Charles Oakley, the retired New York Knicks star, on the steps of his childhood home in Cleveland last October. On Wednesday night, a franchise with an addiction to needless drama raised the bar when Oakley, one of its most beloved former players, was removed from Madison Square Garden in handcuffs after a fracas involving security personnel. AP photo
Photo: ANDREW SPEAR
Photo: ANDREW SPEAR

SPORTS DAILY: Can’t help but root for Charles Oakley

There are many reasons to like former Knicks forward Charles Oakley.

• He sided with Cavs superstar LeBron James in his running feud with Charles Barkley, recently advising Sir Charles to “stop drinking at work” and once even slapping him.

• He’s from Cleveland, admits it and even owns a car wash there.

• He was a feared NBA enforcer, complete with the scowl and the will to get every rebound. After games, he was good for a shrug or a grunt, but not much more. He did all his talking on the court.

• Little-known fact: Oakley almost played at Cleveland State before turning up at Virginia Union. And if future NBA shot-blocking machine Manute Bol could have learned English in time, CSU might have had a mid-1980s front line of the 7-foot-7 Bol, 6-8 Oakley and 6-6 Clinton Smith (the Ohio State transfer who played briefly in the NBA).

So it was sad Wednesday night to see Oakley so out of control in the stands at Madison Square Garden, where for a decade he had given so much of himself to the Knicks as a player.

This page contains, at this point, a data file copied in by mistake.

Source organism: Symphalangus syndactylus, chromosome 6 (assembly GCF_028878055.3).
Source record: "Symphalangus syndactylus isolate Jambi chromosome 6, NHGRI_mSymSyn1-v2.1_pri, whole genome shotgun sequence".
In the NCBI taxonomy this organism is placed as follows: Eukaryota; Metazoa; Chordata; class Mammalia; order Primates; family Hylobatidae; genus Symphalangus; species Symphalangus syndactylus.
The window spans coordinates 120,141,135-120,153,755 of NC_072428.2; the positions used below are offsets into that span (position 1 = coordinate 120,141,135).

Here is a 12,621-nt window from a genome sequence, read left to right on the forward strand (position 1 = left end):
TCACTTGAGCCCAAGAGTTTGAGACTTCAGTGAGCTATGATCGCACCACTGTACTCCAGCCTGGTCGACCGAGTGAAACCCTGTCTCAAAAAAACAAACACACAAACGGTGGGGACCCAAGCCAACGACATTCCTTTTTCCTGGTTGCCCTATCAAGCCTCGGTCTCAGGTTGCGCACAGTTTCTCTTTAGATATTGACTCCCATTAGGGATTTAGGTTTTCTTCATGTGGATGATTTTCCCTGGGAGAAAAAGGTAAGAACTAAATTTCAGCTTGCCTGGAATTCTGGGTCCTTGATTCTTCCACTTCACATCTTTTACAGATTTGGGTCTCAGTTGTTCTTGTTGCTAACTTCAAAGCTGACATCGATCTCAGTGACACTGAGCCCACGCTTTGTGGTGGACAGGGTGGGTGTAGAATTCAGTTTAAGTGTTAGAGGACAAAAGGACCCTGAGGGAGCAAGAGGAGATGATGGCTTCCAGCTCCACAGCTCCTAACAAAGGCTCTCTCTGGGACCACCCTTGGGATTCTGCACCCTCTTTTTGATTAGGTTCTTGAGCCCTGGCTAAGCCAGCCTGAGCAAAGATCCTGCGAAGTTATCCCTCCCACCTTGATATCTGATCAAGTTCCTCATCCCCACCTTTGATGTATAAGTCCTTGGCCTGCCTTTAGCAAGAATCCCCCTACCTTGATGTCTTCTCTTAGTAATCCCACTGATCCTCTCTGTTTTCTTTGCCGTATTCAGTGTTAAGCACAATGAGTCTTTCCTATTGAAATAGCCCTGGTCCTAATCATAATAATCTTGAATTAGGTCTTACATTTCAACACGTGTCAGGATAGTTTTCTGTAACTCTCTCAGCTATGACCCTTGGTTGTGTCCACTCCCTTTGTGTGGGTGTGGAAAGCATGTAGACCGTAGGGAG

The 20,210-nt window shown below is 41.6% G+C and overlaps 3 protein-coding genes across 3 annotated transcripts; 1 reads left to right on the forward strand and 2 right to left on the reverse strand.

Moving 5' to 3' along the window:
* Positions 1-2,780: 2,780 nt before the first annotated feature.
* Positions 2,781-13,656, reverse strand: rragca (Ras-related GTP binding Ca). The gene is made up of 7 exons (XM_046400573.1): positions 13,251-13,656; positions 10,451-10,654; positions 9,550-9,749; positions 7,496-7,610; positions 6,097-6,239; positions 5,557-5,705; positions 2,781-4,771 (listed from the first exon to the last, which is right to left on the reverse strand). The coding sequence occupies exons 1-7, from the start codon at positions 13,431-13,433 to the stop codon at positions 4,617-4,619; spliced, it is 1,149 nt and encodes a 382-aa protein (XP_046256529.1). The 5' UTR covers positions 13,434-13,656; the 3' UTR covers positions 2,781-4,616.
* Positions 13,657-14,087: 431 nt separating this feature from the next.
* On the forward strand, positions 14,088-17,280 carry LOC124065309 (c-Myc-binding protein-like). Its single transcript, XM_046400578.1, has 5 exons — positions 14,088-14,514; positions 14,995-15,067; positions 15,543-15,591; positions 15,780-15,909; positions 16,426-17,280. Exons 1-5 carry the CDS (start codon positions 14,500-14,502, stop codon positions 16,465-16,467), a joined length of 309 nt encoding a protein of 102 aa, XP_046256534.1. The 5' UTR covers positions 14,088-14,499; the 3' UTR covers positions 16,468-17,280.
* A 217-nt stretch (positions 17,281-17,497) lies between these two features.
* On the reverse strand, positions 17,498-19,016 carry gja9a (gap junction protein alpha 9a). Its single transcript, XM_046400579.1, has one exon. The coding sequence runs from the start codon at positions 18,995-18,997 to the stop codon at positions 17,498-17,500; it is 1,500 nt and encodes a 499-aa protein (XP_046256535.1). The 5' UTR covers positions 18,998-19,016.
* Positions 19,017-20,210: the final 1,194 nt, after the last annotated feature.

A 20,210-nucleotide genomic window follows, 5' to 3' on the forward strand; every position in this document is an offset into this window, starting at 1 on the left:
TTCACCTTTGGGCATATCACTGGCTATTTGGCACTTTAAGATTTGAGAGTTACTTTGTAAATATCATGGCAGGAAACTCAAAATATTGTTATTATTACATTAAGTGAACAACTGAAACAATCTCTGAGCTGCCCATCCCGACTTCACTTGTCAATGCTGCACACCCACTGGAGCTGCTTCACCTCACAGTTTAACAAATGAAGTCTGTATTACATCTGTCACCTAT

He was arrested and charged with three counts of assault against the security personnel who quickly surrounded him and ushered him away.

Oakley apparently sat a few rows behind Knicks owner James Dolan, with whom he’s had differences. If he was shouting at him, as witnesses claim, that only would bolster his status as a legend with New York fans, 100 percent of whom are sick to death of Dolan and his ruinous ways.

Dolan is not the worst owner in NBA history, but only because that distinction always will belong to Ted Stepien, who nearly ran the Cavaliers out of the league in the early 1980s. Rules were changed because of this Pittsburgh buffoon who once traded two first-round draft picks for journeyman guard Mike Bratz, in part because he was white.

Stepien was a fan of quotas, making sure his roster was stocked with a contingent of white players, whether they could play or not. Figures. The team mascot was a fat white guy who ate beer cans.

While not in Stepien’s class, Dolan perhaps occupies the next rung up the ladder, sharing it with the likes of Donald Sterling and John Y. Brown, who almost succeeded in chasing Red Auerbach out of Boston back in the day.

Oakley probably couldn’t help himself. He is a Knicks fan, after all. For his sake, let’s hope the judge is, too.

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